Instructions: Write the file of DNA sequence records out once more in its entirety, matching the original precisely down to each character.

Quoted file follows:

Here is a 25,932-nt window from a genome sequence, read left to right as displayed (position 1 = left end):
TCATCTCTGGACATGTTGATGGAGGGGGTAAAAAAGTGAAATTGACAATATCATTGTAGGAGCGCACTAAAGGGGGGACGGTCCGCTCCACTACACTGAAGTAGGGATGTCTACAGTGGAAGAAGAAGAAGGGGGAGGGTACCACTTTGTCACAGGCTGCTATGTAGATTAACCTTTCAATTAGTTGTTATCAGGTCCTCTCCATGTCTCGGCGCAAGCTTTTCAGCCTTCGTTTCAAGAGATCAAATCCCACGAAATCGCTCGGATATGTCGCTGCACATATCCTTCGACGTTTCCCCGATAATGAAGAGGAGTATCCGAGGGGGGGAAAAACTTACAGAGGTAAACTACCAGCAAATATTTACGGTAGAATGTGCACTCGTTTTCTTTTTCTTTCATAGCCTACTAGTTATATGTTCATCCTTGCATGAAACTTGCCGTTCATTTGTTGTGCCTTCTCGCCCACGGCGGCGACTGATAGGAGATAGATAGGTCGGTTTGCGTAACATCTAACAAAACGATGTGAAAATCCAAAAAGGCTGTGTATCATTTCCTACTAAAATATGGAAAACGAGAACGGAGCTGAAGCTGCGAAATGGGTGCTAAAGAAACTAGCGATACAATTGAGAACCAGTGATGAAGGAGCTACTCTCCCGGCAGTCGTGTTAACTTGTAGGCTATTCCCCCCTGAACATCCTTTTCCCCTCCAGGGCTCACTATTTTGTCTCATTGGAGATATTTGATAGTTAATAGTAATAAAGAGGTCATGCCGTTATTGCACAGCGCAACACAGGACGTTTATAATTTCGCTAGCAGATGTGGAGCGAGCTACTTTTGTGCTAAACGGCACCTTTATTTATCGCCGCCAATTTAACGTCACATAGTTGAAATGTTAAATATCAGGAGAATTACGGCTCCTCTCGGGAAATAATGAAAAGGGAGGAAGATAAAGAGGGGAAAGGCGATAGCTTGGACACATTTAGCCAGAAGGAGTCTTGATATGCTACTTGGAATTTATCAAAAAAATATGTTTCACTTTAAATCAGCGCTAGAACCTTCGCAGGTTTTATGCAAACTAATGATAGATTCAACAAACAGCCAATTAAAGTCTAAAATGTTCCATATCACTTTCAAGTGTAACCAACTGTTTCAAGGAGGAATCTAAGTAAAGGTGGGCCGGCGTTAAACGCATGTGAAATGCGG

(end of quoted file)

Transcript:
Here is a 25,932-nt window from a genome sequence, read left to right as displayed (position 1 = left end):
TCATCTCTGGACATGTTGATGGAGGGGGTAAAAAAGTGAAATTGACAATATCATTGTAGGAGCGCACTAAAGGGGGGACGGTCCGCTCCACTACACTGAAGTAGGGATGTCTACAGTGGAAGAAGAAGAAGGGGGAGGGTACCACTTTGTCACAGGCTGCTATGTAGATTAACCTTTCAATTAGTTGTTATCAGGTCCTCTCCATGTCTCGGCGCAAGCTTTTCAGCCTTCGTTTCAAGAGATCAAATCCCACGAAATCGCTCGGATATGTCGCTGCACATATCCTTCGACGTTTCCCCGATAATGAAGAGGAGTATCCGAGGGGGGGAAAAACTTACAGAGGTAAACTACCAGCAAATATTTACGGTAGAATGTGCACTCGTTTTCTTTTTCTTTCATAGCCTACTAGTTATATGTTCATCCTTGCATGAAACTTGCCGTTCATTTGTTGTGCCTTCTCGCCCACGGCGGCGACTGATAGGAGATAGATAGGTCGGTTTGCGTAACATCTAACAAAACGATGTGAAAATCCAAAAAGGCTGTGTATCATTTCCTACTAAAATATGGAAAACGAGAACGGAGCTGAAGCTGCGAAATGGGTGCTAAAGAAACTAGCGATACAATTGAGAACCAGTGATGAAGGAGCTACTCTCCCGGCAGTCGTGTTAACTTGTAGGCTATTCCCCCCTGAACATCCTTTTCCCCTCCAGGGCTCACTATTTTGTCTCATTGGAGATATTTGATAGTTAATAGTAATAAAGAGGTCATGCCGTTATTGCACAGCGCAACACAGGACGTTTATAATTTCGCTAGCAGATGTGGAGCGAGCTACTTTTGTGCTAAACGGCACCTTTATTTATCGCCGCCAATTTAACGTCACATAGTTGAAATGTTAAATATCAGGAGAATTACGGCTCCTCTCGGGAAATAATGAAAAGGGAGGAAGATAAAGAGGGGAAAGGCGATAGCTTGGACACATTTAGCCAGAAGGAGTCTTGATATGCTACTTGGAATTTATCAAAAAAATATGTTTCACTTTAAATCAGCGCTAGAACCTTCGCAGGTTTTATGCAAACTAATGATAGATTCAACAAACAGCCAATTAAAGTCTAAAATGTTCCATATCACTTTCAAGTGTAACCAACTGTTTCAAGGAGGAATCTAAGTAAAGGTGGGCCGGCGTTAAACGCATGTGAAATGCGG